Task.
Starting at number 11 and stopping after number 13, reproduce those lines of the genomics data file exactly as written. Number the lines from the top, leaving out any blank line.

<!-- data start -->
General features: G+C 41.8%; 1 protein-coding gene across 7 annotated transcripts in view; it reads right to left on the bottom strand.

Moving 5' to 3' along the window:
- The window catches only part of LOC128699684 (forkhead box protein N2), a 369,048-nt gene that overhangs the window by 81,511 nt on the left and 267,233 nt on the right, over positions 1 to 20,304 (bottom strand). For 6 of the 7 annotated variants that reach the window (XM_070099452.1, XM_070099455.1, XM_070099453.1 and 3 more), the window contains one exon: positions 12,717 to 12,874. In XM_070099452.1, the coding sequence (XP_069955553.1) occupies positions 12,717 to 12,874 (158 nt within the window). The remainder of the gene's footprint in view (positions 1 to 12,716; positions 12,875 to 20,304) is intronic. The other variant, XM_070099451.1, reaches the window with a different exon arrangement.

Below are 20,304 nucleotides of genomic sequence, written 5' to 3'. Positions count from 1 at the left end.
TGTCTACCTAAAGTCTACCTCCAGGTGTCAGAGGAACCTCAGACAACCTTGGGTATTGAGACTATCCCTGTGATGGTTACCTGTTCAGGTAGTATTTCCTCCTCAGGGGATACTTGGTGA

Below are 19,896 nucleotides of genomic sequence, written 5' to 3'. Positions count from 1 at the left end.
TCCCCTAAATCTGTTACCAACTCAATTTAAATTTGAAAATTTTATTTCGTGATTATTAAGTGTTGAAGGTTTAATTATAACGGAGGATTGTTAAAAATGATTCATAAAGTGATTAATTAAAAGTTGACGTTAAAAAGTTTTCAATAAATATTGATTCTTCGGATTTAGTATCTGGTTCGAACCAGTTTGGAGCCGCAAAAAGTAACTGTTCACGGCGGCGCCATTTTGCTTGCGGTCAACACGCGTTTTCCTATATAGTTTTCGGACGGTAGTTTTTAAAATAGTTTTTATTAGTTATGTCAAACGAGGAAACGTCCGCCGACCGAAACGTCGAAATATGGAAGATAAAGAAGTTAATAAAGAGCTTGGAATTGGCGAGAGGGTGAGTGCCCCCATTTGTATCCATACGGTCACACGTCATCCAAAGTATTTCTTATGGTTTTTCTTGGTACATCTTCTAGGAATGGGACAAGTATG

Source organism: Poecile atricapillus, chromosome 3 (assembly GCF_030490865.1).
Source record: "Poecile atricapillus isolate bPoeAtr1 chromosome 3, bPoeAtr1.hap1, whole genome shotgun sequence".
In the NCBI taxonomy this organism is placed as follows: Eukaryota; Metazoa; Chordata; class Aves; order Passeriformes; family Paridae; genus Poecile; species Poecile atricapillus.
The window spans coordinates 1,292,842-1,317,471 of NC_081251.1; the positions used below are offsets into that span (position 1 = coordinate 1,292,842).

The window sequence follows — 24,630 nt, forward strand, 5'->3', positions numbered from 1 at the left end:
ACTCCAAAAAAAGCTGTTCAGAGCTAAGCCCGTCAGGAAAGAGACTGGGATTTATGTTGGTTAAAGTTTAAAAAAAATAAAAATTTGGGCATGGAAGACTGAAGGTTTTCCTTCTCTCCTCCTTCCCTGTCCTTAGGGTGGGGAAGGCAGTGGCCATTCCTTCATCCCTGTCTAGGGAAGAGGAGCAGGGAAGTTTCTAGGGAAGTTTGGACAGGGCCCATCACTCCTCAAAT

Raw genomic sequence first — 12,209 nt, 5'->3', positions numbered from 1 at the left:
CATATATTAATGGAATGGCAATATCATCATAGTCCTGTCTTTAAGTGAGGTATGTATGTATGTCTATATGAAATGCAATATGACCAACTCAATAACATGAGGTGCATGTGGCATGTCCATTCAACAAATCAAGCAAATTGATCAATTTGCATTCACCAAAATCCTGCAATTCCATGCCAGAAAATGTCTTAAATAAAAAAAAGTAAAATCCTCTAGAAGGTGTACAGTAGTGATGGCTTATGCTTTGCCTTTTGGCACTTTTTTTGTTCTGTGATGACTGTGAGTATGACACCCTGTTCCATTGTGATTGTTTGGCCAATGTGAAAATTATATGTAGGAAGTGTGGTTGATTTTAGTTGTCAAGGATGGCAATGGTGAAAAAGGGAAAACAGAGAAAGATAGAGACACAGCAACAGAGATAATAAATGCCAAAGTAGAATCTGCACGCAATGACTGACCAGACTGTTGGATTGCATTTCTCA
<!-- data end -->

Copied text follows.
The window spans coordinates 1,292,842-1,317,471 of NC_081251.1; the positions used below are offsets into that span (position 1 = coordinate 1,292,842).

The window sequence follows — 24,630 nt, forward strand, 5'->3', positions numbered from 1 at the left end:
ACTCCAAAAAAAGCTGTTCAGAGCTAAGCCCGTCAGGAAAGAGACTGGGATTTATGTTGGTTAAAGTTTAAAAAAAATAAAAATTTGGGCATGGAAGACTGAAGGTTTTCCTTCTCTCCTCCTTCCCTGTCCTTAGGGTGGGGAAGGCAGTGGCCATTCCTTCATCCCTGTCTAGGGAAGAGGAGCAGGGAAGTTTCTAGGGAAGTTTGGACAGGGCCCATCACTCCTCAAAT